Wham Line: Vause's only line in the episode.Alex: Maybe this is a bad time to say 'Hi,' huh?
What Are You in For?: Piper is being asked this question by fellow inmates shortly after her arrival.
You Are Number 6: The prisoners have numbers, but are known by their last names only.
You Can Leave Your Hat On: In the college flashback, Piper does a striptease for Alex before bed, set to Benny Latimore's "Let's Move and Groove Together".
Using a key he obtained in prison, Alex opens up a security deposit box and takes out stacks of cash. With financial backing, he begins sorting the house out, ready to exact his revenge. Alex begins meticulously looking through the various files, noticing a scan picture for Sara. Sara was pregnant at the time she was killed.
Episode 1 doesn't waste any time. Within the first few minutes, it's revealed that Dr. Ben Song (Raymond Lee) has vanished into the accelerator. What could possibly go wrong? Spoiler alert: a lot. Although the team back at headquarters was gearing up for a trial, Ben takes matters into his own hands, secretly slipping away from a party to conduct the mission in secret. As if there wasn't enough suspense, shortly after Ben's arrival back in time, he finds he's suffered amnesia and can't remember much of anything.
As they begin sharing their story, Daisy gives a brief insight into her lonely childhood, having music as her only solace. She reveals that her real name is Margaret and despite having a rich family, she was never shown love by her parents. When Margaret was around 15, she would constantly attend concerts in LA at night and admire bands such as Led Zeppelin, Cream, and The Who. After watching a band perform, the lead singer escorted her to a hotel room and what plays out next is exactly what you can imagine. Having to go to bed with a musician wasn't in the books for her and that traumatic experience sparked the urge to not be naive or shy, but instead become the outspoken and badass girl she wanted to be. That was when Margaret decided to change her name to Daisy Jones and dedicate herself to writing songs and doing drugs.
It is also true that Magic Johnson did consider going back to college in real life, although not exactly for the same reasons depicted in Winning Time episode 1. The HBO Max 2022 show indicates that Magic thought about returning to Michigan State for his junior year due to a shaken confidence or not receiving a high enough salary. However, the closest Magic came to going back to college was in the lead-up to the coin flip. He wasn't totally ready to give up being a college student and the fun that came with that. Magic was also determined to play for the Lakers if he was leaving. He went on to say that he would've gone back to school if the Chicago Bulls won the coin toss because he didn't want to play in Chicago.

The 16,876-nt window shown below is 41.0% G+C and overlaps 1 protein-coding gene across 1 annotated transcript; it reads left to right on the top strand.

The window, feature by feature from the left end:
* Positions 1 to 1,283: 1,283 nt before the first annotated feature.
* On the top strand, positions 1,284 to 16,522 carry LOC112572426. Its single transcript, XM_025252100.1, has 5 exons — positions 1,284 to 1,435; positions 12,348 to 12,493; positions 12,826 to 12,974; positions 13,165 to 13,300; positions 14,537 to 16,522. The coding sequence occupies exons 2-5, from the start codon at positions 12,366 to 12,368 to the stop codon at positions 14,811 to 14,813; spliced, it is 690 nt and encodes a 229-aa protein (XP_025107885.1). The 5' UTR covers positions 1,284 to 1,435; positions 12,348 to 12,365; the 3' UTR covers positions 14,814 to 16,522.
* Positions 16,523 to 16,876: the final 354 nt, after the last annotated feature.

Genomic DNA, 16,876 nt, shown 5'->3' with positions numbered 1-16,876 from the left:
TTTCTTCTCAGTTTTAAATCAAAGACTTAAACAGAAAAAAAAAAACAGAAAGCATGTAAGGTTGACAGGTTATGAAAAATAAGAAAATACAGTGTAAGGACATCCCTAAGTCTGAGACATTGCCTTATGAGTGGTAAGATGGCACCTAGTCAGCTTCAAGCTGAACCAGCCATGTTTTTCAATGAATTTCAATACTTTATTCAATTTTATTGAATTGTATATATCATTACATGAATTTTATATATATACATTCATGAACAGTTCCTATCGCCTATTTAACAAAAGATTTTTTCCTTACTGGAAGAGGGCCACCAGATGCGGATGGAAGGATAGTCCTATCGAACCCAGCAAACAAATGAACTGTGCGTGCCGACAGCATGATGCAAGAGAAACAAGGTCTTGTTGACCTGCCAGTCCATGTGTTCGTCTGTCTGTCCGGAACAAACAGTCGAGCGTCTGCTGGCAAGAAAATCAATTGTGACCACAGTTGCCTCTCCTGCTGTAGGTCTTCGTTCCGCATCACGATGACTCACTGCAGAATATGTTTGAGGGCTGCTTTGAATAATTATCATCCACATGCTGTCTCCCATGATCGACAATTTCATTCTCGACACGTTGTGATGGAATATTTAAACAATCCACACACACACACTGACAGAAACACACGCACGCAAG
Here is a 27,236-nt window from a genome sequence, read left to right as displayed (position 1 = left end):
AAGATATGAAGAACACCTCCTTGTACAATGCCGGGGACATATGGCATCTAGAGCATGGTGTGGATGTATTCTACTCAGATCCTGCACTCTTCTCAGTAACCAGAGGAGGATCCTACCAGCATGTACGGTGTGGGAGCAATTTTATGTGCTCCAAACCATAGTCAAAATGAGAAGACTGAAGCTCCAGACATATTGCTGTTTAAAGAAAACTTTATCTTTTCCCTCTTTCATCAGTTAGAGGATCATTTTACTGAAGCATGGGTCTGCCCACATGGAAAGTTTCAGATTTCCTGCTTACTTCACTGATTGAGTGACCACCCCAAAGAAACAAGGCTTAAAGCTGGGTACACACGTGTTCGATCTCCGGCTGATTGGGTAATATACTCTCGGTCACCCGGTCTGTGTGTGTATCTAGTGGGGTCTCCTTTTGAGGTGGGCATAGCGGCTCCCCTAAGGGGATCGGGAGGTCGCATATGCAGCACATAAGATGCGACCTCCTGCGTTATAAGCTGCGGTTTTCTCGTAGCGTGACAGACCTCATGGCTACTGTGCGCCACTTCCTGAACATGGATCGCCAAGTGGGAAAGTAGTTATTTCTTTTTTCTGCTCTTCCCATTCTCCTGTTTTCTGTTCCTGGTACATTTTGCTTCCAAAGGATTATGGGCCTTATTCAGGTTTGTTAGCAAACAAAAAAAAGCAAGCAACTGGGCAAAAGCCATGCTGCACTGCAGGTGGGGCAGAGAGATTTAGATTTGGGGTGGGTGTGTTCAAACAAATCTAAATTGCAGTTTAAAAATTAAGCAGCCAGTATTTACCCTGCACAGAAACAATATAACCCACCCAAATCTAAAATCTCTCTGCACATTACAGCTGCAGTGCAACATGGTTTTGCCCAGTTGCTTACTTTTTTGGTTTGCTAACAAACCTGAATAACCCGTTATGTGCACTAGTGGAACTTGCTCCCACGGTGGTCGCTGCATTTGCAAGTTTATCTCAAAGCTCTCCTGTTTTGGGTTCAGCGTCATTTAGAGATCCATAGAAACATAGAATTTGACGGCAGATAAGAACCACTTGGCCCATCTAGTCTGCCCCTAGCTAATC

Intro: Welcome to The Complete Engineering Podcast, brought to you by The College of Engineering. We are Nebraska, where we develop complete engineers, with the technical and non-technical skills to do big things. Visit us at Engineering.unl.edu.Matt Honke: Welcome to the inaugural episode of The Complete Engineering Podcast, I am Matt Honke. Karl Vogel: I'm Karl Vogel.Matt Honke: And we are both with the College of Engineering, and we are so fortunate today to have the Dean of the College of Engineering, Lance Perez with us. Welcome to the show.Dean Lance C. Pérez: Glad to be here. Matt Honke: I guess we'll get started here, but tell us a little bit about yourself, and what brought you to the University of Nebraska, and to the College of Engineering. Dean Lance C. Pérez: It's actually, sort of, a funny story because I originally had no intention of coming to Nebraska. I was on the faculty at the University of Texas, at San Antonio. I was in the process of applying for faculty jobs, and actually had four offers already, including one from the University of Maryland, at College Park, which is a top 10 college of engineering, and about 45 minutes from where my wife and I grew up, so we had pretty much decided we were going to go there, when I saw the ad for Nebraska. And when I saw the ad for Nebraska, I was talking with my wife, and I said, "you know, my dad was born in Nebraska, I've never been there, I've never seen where he was born, so why don't I apply, I'll get the interview, I'll get to come out to Nebraska and see where my father was born, and then we can go to Maryland." So, sure enough, I applied for the job and got the interview, and came out to Lincoln to interview, now we have to realize, my dad was born in Trenton, Nebraska, which is near McCook, so you can tell how much I knew about Nebraska geography. (both hosts laugh) I thought I'd be able to sneak out of my interview and get to Trenton, to see where my father was born, needless to say that didn't happen. I had a really good interview experience. When I came out, my wife had come out with me, she had a great experience. Rod Soukup, the chair of the Department of Electric Engineering at the time, and his wife Tracy, and all the faculty at the university just did a really good job of recruiting us. And we got back on the plane for San Antonio, and I looked at my wife and I said, "We need to get ready for the move to Maryland." My wife said, "I think we need to talk about Lincoln." And that was 22 years ago, so. (laughs) (laughs)Matt Honke: I think what that tells me is, if you're looking at Nebraska, and you've never been here, what you need to do is just come here, see it, see the place, and that can change some minds.Dean Lance C. Pérez: Yeah, it's absolutely true, and it continues to play out to this day, that with faculty, staff, and students, once we get them here, we have a very, very high success rate, but we have to get them here, because there are a lot of misconceptions about Nebraska as a state. Karl Vogel: What things about the university, about the city, and the College of Engineering in particular, do you think are the difference makers when students and faculty are considering coming here?Dean Lance C. Pérez: Yeah, I think there's a commonality across the state, in the city of Lincoln, and in the university and the college, that people really appreciate how welcoming a community that Nebraska, and Lincoln, and the university have. It really is a very strong sense of community. People are supportive, are friendly, it's safe, it's a very high quality of life, doesn't have a lot of the stresses of big cities, so great public schools, great parks, so it's a very high quality of life, and I think when you couple that with this very quiet pride that Nebraska has, that we expect excellence, in across everything that we do, and you find that in the community, you find that in the university, you find that in the college, and so, whether it's faculty, staff, or students, they get here, and I think they really find that combination powerful. We are always trying to be the best, yet we do it in a way that's very friendly.Karl Vogel: Wanting to be the best, and improving, is something that I know that you've had in your sights for the college. You're fairly new to the full time job as Dean. Dean Lance C. Pérez: Sure Karl Vogel: You just started your full time appointment just this year. What do you see as a vision for this college in the next five or 10 years?Dean Lance C. Pérez: It's clear that we need to build a College of Engineering that is a driver of economic development in the state. If we want to have a bright future for all of the young Nebraskans, we need to develop a much more diverse economy in the state, and the College of Engineering should play a critical role in that. Stem jobs, nationally, are growing by about 10%. In Nebraska, they're only growing by about 2%. It's clear that the future and the economy in the United States is technology based, and so we need to build a College of Engineering that's help driving that kind of economic development. And we do that two ways, one is through our undergraduate education, that is educating the workforce for tomorrow. There are several major industries in the state, particularly civil engineering, architectural engineering and design, and related construction fields that are about to undergo a generational change, and we need to provide that next generation of workforce. And then, we need to build a research enterprise that is creating new technologies, and new jobs, and allowing existing industry to innovate more quickly, so that we are developing another sector of the economy in Nebraska. A good example of this is in software engineering, where there's an emerging software engineering industry in Nebraska, in Omaha, and Lincoln, and we need to be driving the development of that sector of Nebraska's economy. And we can go across the engineering disciplines, and see that there are, if you look at energy production, Nebraska can play a big role in that, whether it's ethanol, or whether it's wind, whether it's solar, the college needs to be leading that effort. Matt Honke: And I know that's something the college just recently, last couple years, started the software engineering program, so that's something that's new. You mentioned, we want to build the college, some of that comes with buildings. So, I know we have a few building projects that are on the docket now, and then some that are long-term, can you go over, a little bit, what we're doing right now at the College. Dean Lance C. Pérez: Yeah, absolutely. So, we're fortunate to have some major capital projects underway. Before I describe those in detail, I think it's important to realize that part of building that college, that's gonna drive economic development in the state, is also making the college bigger and stronger. Just like many industries, higher-ed is competitive now in a way that it didn't used to be, and you have to grow if you're going to really survive and thrive, so our strategy moving forward to become that economic driver in the state involves growth, and growth requires great facilities. So, if we're going to educate the engineer of the 21st century, if we're gonna conduct research that's solving the major problems that are facing the world, we have to have the facilities that support both that kind of education, and that kind of research. So, we currently have two phases of construction of capital projects planned. So, the first phase was approved by the Board of Regents in August. It's a 75 million dollar, primarily a renovation project. So, we're extremely fortunate to have received an allocation of 70 million dollars from the state and the university, through LB957, and then we're adding in five million dollars of private philanthropy to that for this 75 million dollar project. And that project will accomplish two things, it will tear down and rebuild the building that we refer to as "The Link", that connects Scott Engineering Center to Nebraska Hall, and then it will renovate the majority of Scott Engineering Center. And when that project is completed in the fall of 2022, we'll have about 200,000 square feet of state of the art space to support both research and education, but it won't accommodate a lot of growth, it'll accommodate a little bit of growth, but when you look at the amount of hiring that we're gonna be doing over that same period, and the growth in enrollments that we expect to see over that same period of time, we'll likely be at capacity as that first phase of construction is completed. So, we're also planning a second phase of capital investment, which involves building a brand new engineering building at the intersection, roughly the intersection of 17th and Vine Street. This will be an 85 million dollar project, that will be funded entirely with private money, and that building will accommodate the growth of the college for the next several decades, and we'll be focused on engineering education, particularly our undergraduate mission, and will more than likely include, a significant presence from our civil engineering and construction programs. Matt Honke: This is The Complete engineering Podcast. And here at Nebraska, we have our Complete Engineer Initiative, and we're kind of interested to hear from you, can you help describe what that means, to be a complete engineering, what that means to you, and what makes that unique here at the University of Nebraska? Dean Lance C. Pérez: Sure, yeah. We're very proud of the Complete Engineer Initiative. To understand it, I think you have to go back a little bit and realize that 20, 30 years ago, when people like myself were being educated as engineers, it was all about technical skills. Could you do the math? Could you do the design? Could you do the analysis that was required to be a good engineer? And of course, those skills are still critically important to any engineer, but it's also become clear that additional skills are needed to be a good engineer, and that's whether you're gonna be a traditional engineer, whether you're gonna be an academic like myself, or whether you're gonna use your engineering education as a launch pad into medical school or law school, or going to work for a non-profit to help get clean water supplies in third-world countries. Engineering is inherently a global endeavor. It doesn't matter whether you're working for a small company in Lincoln, or for a huge company like Boeing, that clearly has a global presence. Engineering is inherently global, and involves communication, involves inter-disciplinary work, involves working with teams, so what we set about to do with The Complete Engineer, was to make sure that our undergraduates and graduates left the university with more than just technical skills. So, The Complete Engineer is built around six competencies, intercultural appreciation, leadership, teamwork, self-management, service and civic responsibility, and engineering ethics. And what we try to do with The Complete Engineer program, which is primarily an extra and co-curricular program, is give our students opportunities to develop these non-technical competencies. We're a national leader in this, and building programs that support the development of these non-technical skills.